6. hmm…Must be working seeing how Oklahoma as a whole never dropped when half the nation did. Our people are nice and caring unlike majority of your lother states. Go to these other states that you think are so much better then here, you will realize very quickly that becoming more “modern” and accepting this crap you say is essential ruins people. There you are just another number where here you are a person, someone who matters. Our small business keep Oklahoma going. This article is bogus and untrue.

  7. Not much in the way of important info here.. sounds like a lot of plain old fashion whining.. the younger generations have been saying that they have all the answers forever but end up being the same as what they complain about in the end…nothing new under the son .. people saying others ideas are worthless..except their own… I hear the pain in your words.. you could always take your advice and leave..

  8. You have stated that a New York newspaper has established Tulsa as a “beacon of sophistication”. That did not instantly happen when we named a new generation millennials. You act as if it was not for your forward thinking Us Older folks would forget to breathe. The values that you see in this state disturb you and some of the values I see in this state disturb me, but they are the few. The other states look down on us Okies because we aren’t like “them”. We provide them with oil, natural gas, and wheat. We have a proud heritage in Oklahoma of providing for other states. What has New York provided for Oklahoma? How much should you care what other people think?

  9. If you can’t utilize the word ‘wend’ correctly in the first few sentences of an article that I speculate is about the difficulties of being a Redneck from OK. I can’t be bothered to read the rest. If you are a native Oklahoman, I suggest you take your bother and rage back with you and fix it. Don’t bother us.

  10. I am sorry that someone who does not live in the state has the assumption they are an authority on the people of Oklahoma. You are not exposed to the grit and humanity from Oklahoman after a tragedy. Time and time again helping each other. They are not judging who to help but making a difference. I am sorry no one is accommodating your worldy needs or catering to your sophisticated high brow intellect. Sorry you are not exposed to our universities and their standard of education. OU jumped on their frat scandal immediately, can you say that for some other scandals plaguing our higher education.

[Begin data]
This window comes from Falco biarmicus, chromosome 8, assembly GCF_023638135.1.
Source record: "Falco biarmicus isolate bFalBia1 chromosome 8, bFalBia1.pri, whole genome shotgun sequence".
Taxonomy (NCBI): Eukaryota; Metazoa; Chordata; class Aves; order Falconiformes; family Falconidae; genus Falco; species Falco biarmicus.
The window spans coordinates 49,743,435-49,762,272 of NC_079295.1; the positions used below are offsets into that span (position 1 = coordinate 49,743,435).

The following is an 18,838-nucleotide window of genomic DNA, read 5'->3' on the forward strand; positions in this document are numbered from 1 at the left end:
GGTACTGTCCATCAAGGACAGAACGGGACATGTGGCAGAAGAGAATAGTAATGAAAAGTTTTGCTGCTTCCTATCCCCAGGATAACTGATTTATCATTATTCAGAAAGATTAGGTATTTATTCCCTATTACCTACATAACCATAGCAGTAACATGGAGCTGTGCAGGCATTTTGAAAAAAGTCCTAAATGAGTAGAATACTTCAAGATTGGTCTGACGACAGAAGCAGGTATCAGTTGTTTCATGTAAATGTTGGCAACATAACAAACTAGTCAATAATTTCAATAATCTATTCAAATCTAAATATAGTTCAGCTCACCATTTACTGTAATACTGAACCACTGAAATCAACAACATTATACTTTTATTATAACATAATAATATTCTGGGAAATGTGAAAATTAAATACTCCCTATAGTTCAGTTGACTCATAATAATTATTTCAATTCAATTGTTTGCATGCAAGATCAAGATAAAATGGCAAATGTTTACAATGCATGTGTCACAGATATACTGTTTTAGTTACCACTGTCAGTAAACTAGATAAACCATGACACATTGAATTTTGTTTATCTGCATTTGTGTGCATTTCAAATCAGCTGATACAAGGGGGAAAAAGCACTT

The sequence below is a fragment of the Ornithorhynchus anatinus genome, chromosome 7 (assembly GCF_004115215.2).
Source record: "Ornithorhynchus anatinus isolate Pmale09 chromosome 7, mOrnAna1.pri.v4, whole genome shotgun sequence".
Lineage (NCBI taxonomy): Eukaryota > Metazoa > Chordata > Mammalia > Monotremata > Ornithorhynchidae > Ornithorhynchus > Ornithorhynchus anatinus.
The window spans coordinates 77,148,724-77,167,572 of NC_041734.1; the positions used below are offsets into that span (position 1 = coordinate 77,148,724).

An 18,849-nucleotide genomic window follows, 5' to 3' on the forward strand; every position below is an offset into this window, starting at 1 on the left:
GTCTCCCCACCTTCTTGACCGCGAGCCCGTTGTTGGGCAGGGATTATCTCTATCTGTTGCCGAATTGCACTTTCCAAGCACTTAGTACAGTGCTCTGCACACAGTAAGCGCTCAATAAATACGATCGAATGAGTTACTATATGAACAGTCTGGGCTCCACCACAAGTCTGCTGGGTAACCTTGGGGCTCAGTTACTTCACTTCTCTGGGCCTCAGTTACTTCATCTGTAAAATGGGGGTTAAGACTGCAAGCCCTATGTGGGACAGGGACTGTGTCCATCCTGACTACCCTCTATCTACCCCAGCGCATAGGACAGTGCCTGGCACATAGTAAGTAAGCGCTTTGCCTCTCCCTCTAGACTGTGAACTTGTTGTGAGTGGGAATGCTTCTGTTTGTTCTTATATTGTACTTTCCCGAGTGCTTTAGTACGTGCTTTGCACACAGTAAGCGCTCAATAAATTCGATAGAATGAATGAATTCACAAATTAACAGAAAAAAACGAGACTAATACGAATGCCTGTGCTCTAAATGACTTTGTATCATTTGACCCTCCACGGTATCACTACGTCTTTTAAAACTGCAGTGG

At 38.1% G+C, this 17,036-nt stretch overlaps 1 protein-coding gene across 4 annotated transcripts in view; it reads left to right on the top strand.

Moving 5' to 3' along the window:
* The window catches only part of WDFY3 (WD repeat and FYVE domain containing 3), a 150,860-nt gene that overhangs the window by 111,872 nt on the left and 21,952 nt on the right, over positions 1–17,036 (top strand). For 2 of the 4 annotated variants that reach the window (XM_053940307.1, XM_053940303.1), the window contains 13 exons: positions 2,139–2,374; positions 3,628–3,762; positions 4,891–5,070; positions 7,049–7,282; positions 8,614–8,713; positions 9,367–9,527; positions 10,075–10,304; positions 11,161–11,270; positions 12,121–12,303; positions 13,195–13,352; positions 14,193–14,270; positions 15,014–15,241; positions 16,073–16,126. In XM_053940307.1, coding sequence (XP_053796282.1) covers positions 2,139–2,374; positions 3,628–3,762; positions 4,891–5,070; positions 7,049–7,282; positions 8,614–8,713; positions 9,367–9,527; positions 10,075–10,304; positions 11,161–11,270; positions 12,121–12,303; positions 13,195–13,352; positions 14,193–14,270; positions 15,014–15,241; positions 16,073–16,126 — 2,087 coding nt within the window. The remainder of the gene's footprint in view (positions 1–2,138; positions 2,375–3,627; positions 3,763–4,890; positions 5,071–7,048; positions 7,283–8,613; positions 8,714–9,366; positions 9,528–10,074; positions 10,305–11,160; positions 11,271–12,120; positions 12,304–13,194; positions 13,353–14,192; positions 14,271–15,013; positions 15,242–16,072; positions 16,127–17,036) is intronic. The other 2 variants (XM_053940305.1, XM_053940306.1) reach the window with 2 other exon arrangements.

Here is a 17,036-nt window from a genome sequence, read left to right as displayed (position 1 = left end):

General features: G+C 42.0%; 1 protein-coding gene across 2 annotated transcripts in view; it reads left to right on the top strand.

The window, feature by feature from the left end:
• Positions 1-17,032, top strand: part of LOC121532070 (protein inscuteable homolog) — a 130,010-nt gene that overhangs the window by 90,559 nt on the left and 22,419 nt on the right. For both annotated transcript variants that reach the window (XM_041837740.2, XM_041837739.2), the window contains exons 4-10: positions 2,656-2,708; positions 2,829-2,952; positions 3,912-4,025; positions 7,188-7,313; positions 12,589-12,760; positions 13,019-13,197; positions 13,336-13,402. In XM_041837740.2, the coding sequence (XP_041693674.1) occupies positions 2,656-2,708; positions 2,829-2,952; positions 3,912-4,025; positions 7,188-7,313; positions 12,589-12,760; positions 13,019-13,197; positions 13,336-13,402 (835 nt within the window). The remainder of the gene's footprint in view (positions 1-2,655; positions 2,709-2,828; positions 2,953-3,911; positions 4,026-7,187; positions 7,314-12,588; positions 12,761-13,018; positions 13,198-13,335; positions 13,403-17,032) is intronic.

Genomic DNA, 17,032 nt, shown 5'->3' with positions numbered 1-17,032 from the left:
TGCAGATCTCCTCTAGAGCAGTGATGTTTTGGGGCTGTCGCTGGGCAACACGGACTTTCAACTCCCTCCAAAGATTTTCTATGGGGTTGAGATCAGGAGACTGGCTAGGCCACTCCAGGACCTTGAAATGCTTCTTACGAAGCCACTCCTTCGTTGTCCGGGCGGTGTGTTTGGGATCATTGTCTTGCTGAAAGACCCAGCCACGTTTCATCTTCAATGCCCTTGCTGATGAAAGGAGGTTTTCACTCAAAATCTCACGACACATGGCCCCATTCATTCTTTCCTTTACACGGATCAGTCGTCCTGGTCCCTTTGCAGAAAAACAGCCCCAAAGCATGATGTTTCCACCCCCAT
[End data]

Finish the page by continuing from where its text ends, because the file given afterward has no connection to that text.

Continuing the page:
The big point I would like to make is the racism police clashes. The looting and rioting from “protesters” in other areas of the country (progressive Baltimore). Destroying the neighbors’ liquor stores or wig shops are two vital components in protesting. Tulsa has recently placed in the limelight for the preventable murder of yet another African-American. But where is the riots and nd looting? Well I had the privilege to witness a peaceful protest outside the BOK, coming together to want justice and transperancy.

    You want change then put on your big girl/boy panties, role up your sleeves and help become the change. It doesn’t help to beat a dead horse, you are wasting energy and stop the other horses from dieing.

  11. Well if our morals and values change to everyone else’s, what sense would it make to have a State? Newflash for you Oklahoma is Ok. The oil price has dropped and caused some budgeting shortfalls in the State, but the prices will go back up. Most of the United States is in far worse condition. What is the employment rate in Oklahoma compared to the U.S. I love Oklahoma and if you don’t go somewhere you do.

  12. I find it funny that Liberals always conveniently forget that even in the last few presidential elections over 50% of the county votes for us horrible, evil Conservatives.

    You surround yourself with a nice little ‘progressive’ bubble of friends and never realize that plenty of us “Millennials” still believe in traditional values.

  13. As an older progressive, I just have to laugh. Since you seem ok in painting in broad categorical brushes – I will too. When your beloved Millenials actually start voting and quit navel gazing perhaps you can actually make some “enlightened” changes. Until that time, best you can probably hope for is a PBR hour at the local mega church while rocking out.

Arnold Hamilton
Arnold Hamilton
Arnold Hamilton became editor of The Observer in September 2006. Previously, he served nearly two decades as the Dallas Morning News’ Oklahoma Bureau chief. He also covered government and politics for the San Jose Mercury News, the Dallas Times Herald, the Tulsa Tribune and the Oklahoma Journal.
Mark Krawczyk
Mark Krawczyk
March 9, 2023
Exceptional reporting about goings on in my home state as well as informative opinion pieces that makes people think about issues of the day...........get a SUBSCRIPTION FOLKS!!!!!!!
Brette Pruitt
Brette Pruitt
September 5, 2022
The Observer carries on the "give 'em hell" tradition of its founder, the late Frosty Troy. I read it from cover to cover. A progressive wouldn't be able to live in a red state without it.